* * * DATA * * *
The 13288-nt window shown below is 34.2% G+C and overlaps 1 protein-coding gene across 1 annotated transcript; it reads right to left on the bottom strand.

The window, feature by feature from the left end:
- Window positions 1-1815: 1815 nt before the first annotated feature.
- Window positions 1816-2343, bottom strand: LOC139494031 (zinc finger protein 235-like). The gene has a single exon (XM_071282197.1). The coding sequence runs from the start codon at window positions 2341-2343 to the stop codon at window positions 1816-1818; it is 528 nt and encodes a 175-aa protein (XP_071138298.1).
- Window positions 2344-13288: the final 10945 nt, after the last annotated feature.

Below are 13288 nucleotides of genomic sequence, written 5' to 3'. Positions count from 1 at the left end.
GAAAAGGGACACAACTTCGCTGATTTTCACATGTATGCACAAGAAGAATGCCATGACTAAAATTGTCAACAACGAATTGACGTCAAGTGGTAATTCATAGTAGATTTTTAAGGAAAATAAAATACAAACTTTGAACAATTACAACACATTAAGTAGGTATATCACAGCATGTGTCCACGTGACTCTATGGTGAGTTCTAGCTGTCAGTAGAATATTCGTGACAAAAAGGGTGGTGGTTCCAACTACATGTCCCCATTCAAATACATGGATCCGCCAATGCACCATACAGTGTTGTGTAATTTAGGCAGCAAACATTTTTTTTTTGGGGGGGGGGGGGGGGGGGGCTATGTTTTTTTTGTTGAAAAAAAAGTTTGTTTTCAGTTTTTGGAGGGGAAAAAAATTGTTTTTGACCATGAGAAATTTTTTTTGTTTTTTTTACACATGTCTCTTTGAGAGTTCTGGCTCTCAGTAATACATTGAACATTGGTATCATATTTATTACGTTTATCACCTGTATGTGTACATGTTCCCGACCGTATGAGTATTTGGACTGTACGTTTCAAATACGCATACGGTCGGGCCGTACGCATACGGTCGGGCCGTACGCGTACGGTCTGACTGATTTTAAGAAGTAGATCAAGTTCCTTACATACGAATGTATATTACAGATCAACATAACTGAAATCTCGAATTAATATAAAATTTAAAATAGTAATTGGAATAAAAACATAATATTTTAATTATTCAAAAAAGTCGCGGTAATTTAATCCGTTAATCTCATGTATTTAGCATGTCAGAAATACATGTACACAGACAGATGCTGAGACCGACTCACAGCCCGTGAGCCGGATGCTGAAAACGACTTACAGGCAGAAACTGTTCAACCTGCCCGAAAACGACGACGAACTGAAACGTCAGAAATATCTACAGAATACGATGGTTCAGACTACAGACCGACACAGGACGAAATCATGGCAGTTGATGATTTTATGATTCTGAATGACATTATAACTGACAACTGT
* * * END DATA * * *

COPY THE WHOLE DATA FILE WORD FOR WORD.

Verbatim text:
The 13288-nt window shown below is 34.2% G+C and overlaps 1 protein-coding gene across 1 annotated transcript; it reads right to left on the bottom strand.

The window, feature by feature from the left end:
- Window positions 1-1815: 1815 nt before the first annotated feature.
- Window positions 1816-2343, bottom strand: LOC139494031 (zinc finger protein 235-like). The gene has a single exon (XM_071282197.1). The coding sequence runs from the start codon at window positions 2341-2343 to the stop codon at window positions 1816-1818; it is 528 nt and encodes a 175-aa protein (XP_071138298.1).
- Window positions 2344-13288: the final 10945 nt, after the last annotated feature.

Below are 13288 nucleotides of genomic sequence, written 5' to 3'. Positions count from 1 at the left end.
GAAAAGGGACACAACTTCGCTGATTTTCACATGTATGCACAAGAAGAATGCCATGACTAAAATTGTCAACAACGAATTGACGTCAAGTGGTAATTCATAGTAGATTTTTAAGGAAAATAAAATACAAACTTTGAACAATTACAACACATTAAGTAGGTATATCACAGCATGTGTCCACGTGACTCTATGGTGAGTTCTAGCTGTCAGTAGAATATTCGTGACAAAAAGGGTGGTGGTTCCAACTACATGTCCCCATTCAAATACATGGATCCGCCAATGCACCATACAGTGTTGTGTAATTTAGGCAGCAAACATTTTTTTTTTGGGGGGGGGGGGGGGGGGGGCTATGTTTTTTTTGTTGAAAAAAAAGTTTGTTTTCAGTTTTTGGAGGGGAAAAAAATTGTTTTTGACCATGAGAAATTTTTTTTGTTTTTTTTACACATGTCTCTTTGAGAGTTCTGGCTCTCAGTAATACATTGAACATTGGTATCATATTTATTACGTTTATCACCTGTATGTGTACATGTTCCCGACCGTATGAGTATTTGGACTGTACGTTTCAAATACGCATACGGTCGGGCCGTACGCATACGGTCGGGCCGTACGCGTACGGTCTGACTGATTTTAAGAAGTAGATCAAGTTCCTTACATACGAATGTATATTACAGATCAACATAACTGAAATCTCGAATTAATATAAAATTTAAAATAGTAATTGGAATAAAAACATAATATTTTAATTATTCAAAAAAGTCGCGGTAATTTAATCCGTTAATCTCATGTATTTAGCATGTCAGAAATACATGTACACAGACAGATGCTGAGACCGACTCACAGCCCGTGAGCCGGATGCTGAAAACGACTTACAGGCAGAAACTGTTCAACCTGCCCGAAAACGACGACGAACTGAAACGTCAGAAATATCTACAGAATACGATGGTTCAGACTACAGACCGACACAGGACGAAATCATGGCAGTTGATGATTTTATGATTCTGAATGACATTATAACTGACAACTGT